Patents didn't save Motorola. The Moto X smartphone didn't save Motorola. Under Google, the company was an absolute money pit. And yet, Lenovo CEO Yang Yuanqing believes he can turn Motorola's fortunes around within a matter of months, not years. "In a few quarters we can turn around the business," he told Bloomberg, in an interview following the company's Q3 earnings announcement.

There, he was even more bullish: "I am confident that from day 1 after closing, these businesses will quickly begin contributing to our performance and develop into pillars for long-term, sustainable growth," he said, according to the earnings release. How will Lenovo turn Motorola into a profitable division, though? The company has a plan:

Lenovorola-strategy-560-2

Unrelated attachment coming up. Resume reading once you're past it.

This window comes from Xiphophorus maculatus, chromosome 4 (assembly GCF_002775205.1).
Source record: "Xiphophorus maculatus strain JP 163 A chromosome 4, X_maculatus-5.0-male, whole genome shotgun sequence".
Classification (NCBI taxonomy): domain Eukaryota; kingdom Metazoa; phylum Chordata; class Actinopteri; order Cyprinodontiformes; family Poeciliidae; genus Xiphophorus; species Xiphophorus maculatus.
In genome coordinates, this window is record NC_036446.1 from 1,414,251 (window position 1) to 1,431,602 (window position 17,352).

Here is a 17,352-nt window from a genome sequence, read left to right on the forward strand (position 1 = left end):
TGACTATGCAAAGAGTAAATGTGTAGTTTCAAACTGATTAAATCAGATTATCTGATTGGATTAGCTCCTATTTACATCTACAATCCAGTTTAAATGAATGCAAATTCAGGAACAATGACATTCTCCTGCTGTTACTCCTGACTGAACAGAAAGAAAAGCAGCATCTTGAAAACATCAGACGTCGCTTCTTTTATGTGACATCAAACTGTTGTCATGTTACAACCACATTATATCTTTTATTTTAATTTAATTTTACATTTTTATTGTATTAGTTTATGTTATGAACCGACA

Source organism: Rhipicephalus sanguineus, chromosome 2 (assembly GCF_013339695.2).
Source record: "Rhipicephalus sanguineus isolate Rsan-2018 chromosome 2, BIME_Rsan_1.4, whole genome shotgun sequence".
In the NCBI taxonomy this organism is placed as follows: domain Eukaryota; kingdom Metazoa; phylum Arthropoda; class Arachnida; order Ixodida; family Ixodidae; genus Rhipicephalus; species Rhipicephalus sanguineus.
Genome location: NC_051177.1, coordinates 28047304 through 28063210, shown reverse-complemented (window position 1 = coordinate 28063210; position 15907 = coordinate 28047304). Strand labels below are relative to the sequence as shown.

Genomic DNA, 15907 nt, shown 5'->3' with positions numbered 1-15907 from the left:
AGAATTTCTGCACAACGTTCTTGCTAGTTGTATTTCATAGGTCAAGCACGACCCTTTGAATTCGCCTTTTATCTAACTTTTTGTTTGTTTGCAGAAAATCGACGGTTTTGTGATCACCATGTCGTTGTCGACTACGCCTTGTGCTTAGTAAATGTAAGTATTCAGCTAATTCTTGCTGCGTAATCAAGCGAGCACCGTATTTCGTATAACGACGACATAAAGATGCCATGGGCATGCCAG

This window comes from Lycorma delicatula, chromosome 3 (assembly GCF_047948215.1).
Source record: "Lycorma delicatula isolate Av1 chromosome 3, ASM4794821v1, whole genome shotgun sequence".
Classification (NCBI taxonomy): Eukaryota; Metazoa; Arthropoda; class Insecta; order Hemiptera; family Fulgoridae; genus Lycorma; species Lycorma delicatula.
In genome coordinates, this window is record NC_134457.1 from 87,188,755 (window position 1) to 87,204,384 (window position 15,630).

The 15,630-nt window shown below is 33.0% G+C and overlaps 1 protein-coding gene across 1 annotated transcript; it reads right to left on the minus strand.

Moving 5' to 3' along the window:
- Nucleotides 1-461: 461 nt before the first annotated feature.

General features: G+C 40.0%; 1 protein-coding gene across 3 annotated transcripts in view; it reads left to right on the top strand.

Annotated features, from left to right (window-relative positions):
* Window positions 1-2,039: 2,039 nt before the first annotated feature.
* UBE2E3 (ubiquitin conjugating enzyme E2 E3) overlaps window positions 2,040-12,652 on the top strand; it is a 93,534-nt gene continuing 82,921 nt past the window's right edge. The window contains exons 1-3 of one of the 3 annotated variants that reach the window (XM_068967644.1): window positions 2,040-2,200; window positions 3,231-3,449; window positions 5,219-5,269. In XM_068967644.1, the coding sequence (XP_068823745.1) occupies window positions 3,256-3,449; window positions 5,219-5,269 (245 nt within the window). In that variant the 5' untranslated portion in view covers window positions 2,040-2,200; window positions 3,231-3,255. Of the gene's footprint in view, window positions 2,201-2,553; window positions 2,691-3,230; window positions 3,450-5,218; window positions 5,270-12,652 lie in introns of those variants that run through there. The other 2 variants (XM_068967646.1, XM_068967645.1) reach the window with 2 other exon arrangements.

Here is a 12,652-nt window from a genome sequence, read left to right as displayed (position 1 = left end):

Bringing Moto home

Of particular interest is that Lenovo plans to relaunch the Motorola brand in China and emerging markets, where it will add entry-level Motorola phones to its arsenal. That doesn't necessarily mean that Lenovo will abandon Motorola's existing plans for the developed world, as Yuanqing tells Bloomberg that the company will still "compete in the premium market," but as you can see in the picture above it's just one bullet point in Lenovo's global strategy going forward.

While the company expects its recent, massive purchases of Motorola and IBM servers to negatively affect the bottom line in the months to come, for now Lenovo's third-quarter financials look solid. The company reported record quarterly revenue of $10.8 billion, a 15 percent increase year over year, and a 30 percent increase in net profit to $265 million. For three straight quarters, Lenovo boasts, it's remained the world's largest PC vendor, even though its smartphones and tablets are continuing to sell even better than its traditional computers.

Update: Lenovo offered some lengthier answers to the question of how to turn Motorola around at The Wall Street Journal.